Libraries have always been a home away from home for me. Whether I stood beside the “stacks” (bookshelves) or in a privileged place behind the desk, I sensed at an early age the quiet, potential “wealth” around me. My grandmother, a librarian, allowed me to accompany her, first, at the high school library she had charge of and, later, when she retired from teaching and became director at a public library.
At that time, no doubt, it was the pictures in the storybooks that I looked forward to. When I learned to read, I discovered the pleasures of thinking my own pictures. Either way, the library atmosphere, with its quiet calm, the smell of the books and the key to so many places my mind could travel, contributed greatly to the person I am today.
When my Friends of the Library board recently appropriated a budget for this year, it was no surprise that our financial support will be for anything but books. Ironically, many promotions to get kids into the library (which will hopefully encourage them to read) don’t directly have to do with books.
Columnist Jeffrey Zaslow described my feelings in a nutshell, “For parents and grandparents, it’s hard to accept that young people today often feel little connection to the local library. We recall the libraries of our childhoods as magical places; getting our first library card was a rite of passage. It saddens us that younger generations seem more eager to buy books than borrow them, or that they consider libraries just another tool for acquiring information.”
Sure, there are still library-loving children, but books aren’t necessarily the draw. Many gravitate to the rows of computer terminals. Libraries are offering more children’s materials and programs than ever, with attendance growing at events such as story hours, icecream socials and movie nights. According to one study by the Association for Library Service to Children, suburban kids, especially, often use libraries more for DVDs, story hours and computers, because their parents buy them books.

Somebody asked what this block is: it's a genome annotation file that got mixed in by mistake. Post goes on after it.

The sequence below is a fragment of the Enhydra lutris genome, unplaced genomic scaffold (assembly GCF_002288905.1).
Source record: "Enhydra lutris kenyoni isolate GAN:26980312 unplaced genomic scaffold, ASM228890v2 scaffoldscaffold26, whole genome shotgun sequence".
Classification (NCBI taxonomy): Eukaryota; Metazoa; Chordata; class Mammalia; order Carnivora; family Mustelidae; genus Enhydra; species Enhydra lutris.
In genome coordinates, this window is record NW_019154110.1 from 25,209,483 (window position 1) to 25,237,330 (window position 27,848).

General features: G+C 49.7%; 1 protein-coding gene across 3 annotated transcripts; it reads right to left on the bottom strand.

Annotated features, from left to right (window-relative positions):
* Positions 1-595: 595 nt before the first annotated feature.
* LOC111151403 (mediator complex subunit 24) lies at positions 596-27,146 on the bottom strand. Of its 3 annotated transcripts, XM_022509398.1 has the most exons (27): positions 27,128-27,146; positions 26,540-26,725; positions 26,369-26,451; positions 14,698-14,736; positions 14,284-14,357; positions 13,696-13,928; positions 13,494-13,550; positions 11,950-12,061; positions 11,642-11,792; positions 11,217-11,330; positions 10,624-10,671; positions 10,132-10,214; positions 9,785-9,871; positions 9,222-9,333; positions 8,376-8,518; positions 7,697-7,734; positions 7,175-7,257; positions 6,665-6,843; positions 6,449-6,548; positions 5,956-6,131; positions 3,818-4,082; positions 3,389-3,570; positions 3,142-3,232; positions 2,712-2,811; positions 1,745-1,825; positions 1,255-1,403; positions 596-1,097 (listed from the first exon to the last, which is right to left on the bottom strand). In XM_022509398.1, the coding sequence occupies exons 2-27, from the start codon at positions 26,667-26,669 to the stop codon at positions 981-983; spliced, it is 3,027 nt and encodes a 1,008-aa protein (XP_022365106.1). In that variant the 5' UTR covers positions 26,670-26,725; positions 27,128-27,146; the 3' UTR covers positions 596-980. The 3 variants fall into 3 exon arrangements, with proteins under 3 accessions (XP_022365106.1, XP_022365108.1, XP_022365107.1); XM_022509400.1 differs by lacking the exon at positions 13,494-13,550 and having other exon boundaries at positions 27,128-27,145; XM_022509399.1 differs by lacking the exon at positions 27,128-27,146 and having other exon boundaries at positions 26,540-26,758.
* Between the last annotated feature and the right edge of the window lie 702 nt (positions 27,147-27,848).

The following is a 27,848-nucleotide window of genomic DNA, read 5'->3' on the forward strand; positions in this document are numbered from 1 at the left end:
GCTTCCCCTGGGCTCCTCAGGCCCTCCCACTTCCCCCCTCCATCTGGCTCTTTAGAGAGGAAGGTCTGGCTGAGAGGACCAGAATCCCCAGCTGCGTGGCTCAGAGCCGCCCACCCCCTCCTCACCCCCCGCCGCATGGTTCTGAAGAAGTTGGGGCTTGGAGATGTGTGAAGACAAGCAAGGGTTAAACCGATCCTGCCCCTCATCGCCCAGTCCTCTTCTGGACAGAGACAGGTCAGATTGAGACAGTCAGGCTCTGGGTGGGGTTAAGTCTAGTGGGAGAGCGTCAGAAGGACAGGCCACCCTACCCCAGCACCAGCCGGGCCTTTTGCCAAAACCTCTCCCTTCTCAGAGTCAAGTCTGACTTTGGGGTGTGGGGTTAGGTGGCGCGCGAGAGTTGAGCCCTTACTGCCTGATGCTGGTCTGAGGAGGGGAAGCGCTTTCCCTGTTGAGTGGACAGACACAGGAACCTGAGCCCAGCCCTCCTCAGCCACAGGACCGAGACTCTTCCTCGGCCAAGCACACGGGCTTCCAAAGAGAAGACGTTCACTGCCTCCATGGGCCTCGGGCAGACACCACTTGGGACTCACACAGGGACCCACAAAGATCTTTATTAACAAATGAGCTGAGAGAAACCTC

A retired librarian observed, “The library is more removed from [children’s] lives. It’s a last ditch place to go if they need to find something out.” While techno-generations are turning first and foremost to the Internet for resources, older Internet-phobes, who depend on librarians to field questions they could answer online in seconds, are missing out on an incredible tool.
Says pediatrics professor Mel Levine, “The library is about delayed gratification. It’s about browsing through shelves of biographies [wondering] what will I do when I grow up? The library slows you down and makes you think.”
Well, it used to. Our forms of media rapidly develop and transform and so must the keepers of our information, our libraries. My family’s use of our local library clearly substantiates the trends that channel the way we get our information and the kinds of information we are looking for. Videos (DVDs and tapes) far outweigh books in what we check out.
I love to read, but I’ll confess it’s easier falling asleep looking at a TV screen than nodding over a book (nothing to hold). Still, I can listen to music and read a book, and, in my world of monstrous multitasking, nothing appeals to me more. I’ll turn one more page before my eyes get heavy and I drift asleep. Goodnight.